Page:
Jeff Jin - Stemmie:  Craniotomy & Gamma Knife

"I had grown tired of taking the 'wait and see' approach."


My first brain bleed was back in 1991 when I was a teenager. It was not properly diagnosed then as the one doctor I saw thought that I had Lyme's disease. I had numbness on the left side of my face, a hearing loss in that ear, and nausea. My symptoms subsided after a few days and I didn't know what had happened until the following year. I suffered a massive brain bleed in 1992 while I was at college and my life was saved at the Hospital of the University of Pennsylvania. My symptoms included Bells Palsy, double vision, hearing loss, memory loss, headaches, inability to stand or walk, vertigo, and frequent vomiting. My first MRI and the diagnosis of a cavernous angioma were almost a relief as now I knew what was happening. I had to undergo aggressive inpatient and outpatient rehabilitation for nearly a year after three brain surgeries including a craniotomy and a VP shunt insertion. I returned to my parents' home in Vermont to recover physically, mentally, and emotionally.   Though it was the most difficult struggle of my life, I returned to college in the fall of 1993 and resumed my life as a college student.

I had another bleed in 1995 but was thankful not to require another surgery at that time. Because my angioma was on my brainstem, conventional surgery twenty years ago could only be so aggressive; this lead to the angioma growing back. I bounced back fairly quickly and graduated from college in 1996 and then graduate school in 1998. In 2001 I suffered a new hemorrhage from my same old nemesis. Though physically Bells Palsy was (and to a certain degree still is)  the only symptom this time, emotionally this bleed hit me hard. My friends, family, and partner (now spouse) Frank gave me strength. Returning to work and looking at the struggles of my mental health clients, I put my own health concerns in perspective. By 2004 I had grown tired of taking the "wait and see" approach to my neurologic care and saw a different neurosurgeon who recommended stereotactic radiosurgery.  June 2014 marks 10 years since I had a gamma knife procedure and I have not endured a rebleed since 2001. I have some lingering issues with Bells Palsy and consequently have had numerous corneal injuries but I am grateful for where I am.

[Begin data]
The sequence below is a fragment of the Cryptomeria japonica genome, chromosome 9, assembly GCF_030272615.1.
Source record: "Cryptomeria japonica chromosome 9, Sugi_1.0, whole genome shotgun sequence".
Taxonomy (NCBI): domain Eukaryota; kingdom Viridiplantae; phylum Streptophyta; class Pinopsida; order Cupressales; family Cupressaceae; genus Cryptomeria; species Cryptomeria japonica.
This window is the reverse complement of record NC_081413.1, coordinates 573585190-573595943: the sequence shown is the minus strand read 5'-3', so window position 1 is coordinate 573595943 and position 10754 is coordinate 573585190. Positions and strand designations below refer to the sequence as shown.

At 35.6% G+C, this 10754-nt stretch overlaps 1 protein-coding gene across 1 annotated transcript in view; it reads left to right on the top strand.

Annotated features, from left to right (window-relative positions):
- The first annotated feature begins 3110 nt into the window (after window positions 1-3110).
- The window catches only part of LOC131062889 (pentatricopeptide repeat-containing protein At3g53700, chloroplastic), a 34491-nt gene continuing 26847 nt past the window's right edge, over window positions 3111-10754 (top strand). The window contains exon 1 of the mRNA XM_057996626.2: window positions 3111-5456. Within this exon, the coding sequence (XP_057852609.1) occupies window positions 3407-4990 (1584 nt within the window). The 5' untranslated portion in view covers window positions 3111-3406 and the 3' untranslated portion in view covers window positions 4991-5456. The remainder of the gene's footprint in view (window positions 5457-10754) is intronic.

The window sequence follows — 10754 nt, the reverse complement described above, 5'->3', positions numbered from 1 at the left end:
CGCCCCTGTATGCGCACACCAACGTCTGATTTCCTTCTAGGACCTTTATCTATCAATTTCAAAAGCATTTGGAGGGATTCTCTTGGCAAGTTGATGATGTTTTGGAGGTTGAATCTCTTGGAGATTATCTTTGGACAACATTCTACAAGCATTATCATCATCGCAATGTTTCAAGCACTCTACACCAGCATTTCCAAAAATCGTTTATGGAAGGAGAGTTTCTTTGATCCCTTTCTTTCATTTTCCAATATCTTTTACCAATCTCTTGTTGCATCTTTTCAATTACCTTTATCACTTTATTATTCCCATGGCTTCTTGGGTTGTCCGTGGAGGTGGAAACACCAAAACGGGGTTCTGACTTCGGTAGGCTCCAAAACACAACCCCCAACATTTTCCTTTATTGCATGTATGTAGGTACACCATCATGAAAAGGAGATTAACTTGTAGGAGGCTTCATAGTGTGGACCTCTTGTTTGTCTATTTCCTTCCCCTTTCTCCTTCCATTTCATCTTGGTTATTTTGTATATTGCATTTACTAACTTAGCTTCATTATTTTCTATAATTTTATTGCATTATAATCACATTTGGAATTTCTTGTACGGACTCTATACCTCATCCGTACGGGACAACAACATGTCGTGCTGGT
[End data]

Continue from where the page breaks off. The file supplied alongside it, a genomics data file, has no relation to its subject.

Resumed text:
Perhaps I had been a self absorbed kid before my first hemorrhage, but my outlook on life - family - friends - experiences changed drastically. I became a social worker as I knew that I wanted to be able to help others in need. Despite the awful aspects of having a cavernous angioma, I can honestly say that my adult life has been shaped in so many beneficial ways from this journey. My hope is for everyone with an angioma to be able to find their inner strength too. We are a community to help each other help ourselves and educate everyone about our diagnosis in hopes of finding better treatment and ultimately a cure.